My whole life, I have been notorious for losing things. House keys, watches, sunglasses… if I have owned it, I have lost it. Around mile six of the race, I found my stride. In that moment, I could have run forever. This was until I peeked down into the abyss of Cloudland Canyon. Thankfully, after a millennium of erosion, this perfect metal staircase tapered down the canyon walls to the bottom. Taking each step two at a time, I was gaining ground on the runner in front of me. As a veteran of the trail, he seemed to be taking a much more controlled approach to the stair section than my reckless course. Not 10 steps after he pulled over to let me pass him, I took a quick pivot step with three stairs to go. My pivot step turned into a travel when my feet completely came out from under me. The fall was gnarly. It’s still a blur. Foot slips. Knee to the stair corner. Ear striking platform. Back, matted on solid ground. Too embarrassed to ask for help (or cry), I jumped right up and brushed myself off. Thankfully it was cold enough for my bloody knee to clot nice and quickly. It throbbed. My heart may as well have been in my knee the rest of the race because it would not stop pounding, but I could not stop moving forward. I wouldn’t. I didn’t train for four months to let a little dust-up get in the way. Writing this story five months after the race, I could finally say my dutiful knee was fully healed. It took four months and three weeks of rest, an X-ray, and an MRI. It will be worth it every single time.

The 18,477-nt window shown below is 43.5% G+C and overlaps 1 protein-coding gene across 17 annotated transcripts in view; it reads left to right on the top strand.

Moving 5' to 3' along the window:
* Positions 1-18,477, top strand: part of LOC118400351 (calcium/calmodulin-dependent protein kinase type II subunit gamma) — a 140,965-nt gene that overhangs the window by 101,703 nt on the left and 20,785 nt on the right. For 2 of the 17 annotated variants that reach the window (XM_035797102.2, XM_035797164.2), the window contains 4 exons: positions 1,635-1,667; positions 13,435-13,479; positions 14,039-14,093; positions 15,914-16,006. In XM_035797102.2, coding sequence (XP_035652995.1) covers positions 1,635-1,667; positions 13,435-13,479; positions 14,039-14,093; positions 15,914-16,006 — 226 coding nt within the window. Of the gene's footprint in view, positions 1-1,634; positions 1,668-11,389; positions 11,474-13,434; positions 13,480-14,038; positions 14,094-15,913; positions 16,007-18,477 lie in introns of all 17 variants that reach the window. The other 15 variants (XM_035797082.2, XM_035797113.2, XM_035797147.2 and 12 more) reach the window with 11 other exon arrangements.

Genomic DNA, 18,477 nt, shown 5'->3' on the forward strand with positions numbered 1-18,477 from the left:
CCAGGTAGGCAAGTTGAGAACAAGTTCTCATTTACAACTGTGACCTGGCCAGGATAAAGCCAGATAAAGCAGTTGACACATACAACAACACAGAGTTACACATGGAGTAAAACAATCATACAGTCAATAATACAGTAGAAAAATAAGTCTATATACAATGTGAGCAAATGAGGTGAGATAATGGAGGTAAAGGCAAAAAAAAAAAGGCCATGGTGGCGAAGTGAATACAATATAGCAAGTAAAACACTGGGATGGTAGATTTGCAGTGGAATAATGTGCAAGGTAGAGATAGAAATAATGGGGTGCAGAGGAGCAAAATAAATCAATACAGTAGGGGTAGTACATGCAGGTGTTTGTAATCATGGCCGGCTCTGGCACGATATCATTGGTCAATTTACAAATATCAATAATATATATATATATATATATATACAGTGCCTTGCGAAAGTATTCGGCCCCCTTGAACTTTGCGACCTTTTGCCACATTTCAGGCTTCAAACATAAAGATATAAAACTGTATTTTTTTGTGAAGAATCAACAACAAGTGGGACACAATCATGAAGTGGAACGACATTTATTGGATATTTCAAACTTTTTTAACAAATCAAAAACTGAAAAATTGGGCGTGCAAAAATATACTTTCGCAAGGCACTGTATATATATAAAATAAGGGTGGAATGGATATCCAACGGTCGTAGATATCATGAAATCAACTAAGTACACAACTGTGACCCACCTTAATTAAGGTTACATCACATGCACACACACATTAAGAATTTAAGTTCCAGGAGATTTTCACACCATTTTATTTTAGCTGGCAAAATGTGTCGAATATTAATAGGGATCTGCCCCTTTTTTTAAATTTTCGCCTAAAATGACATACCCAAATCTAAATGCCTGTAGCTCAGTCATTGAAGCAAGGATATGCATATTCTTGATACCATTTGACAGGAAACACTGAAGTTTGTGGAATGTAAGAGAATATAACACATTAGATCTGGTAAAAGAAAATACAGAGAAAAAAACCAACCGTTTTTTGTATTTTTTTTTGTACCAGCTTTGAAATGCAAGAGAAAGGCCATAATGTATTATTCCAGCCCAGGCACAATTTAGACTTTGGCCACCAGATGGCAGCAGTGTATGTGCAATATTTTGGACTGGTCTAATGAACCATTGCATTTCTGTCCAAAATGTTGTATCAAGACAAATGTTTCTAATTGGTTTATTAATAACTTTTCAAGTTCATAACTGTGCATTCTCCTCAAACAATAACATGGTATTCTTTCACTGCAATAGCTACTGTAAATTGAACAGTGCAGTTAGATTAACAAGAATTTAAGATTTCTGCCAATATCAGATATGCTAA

After taking a couple of trial steps with my newly minted knee, I noticed my left headphone wasn’t working. Great, I had broken it during the fall. Reaching for my ear bud to try the good ole “turn off and turn on” technique, I was surprised when my finger hit frozen earwax instead of hard plastic. Looking around, my left earbud was nowhere to be seen and I was too prideful to get on my hands and knees and seek it out. This section was the stem of a “lollipop” so I would pass it again in a few miles; I decided to look for it then. Approaching the scene of the fall for the second time I looked under the staircase and there it was. After inspecting my precious Jaybird bud to make sure it wasn’t a snail in disguise, I popped it right back in. Bon Iver, as audible as ever. My luck was hard to believe.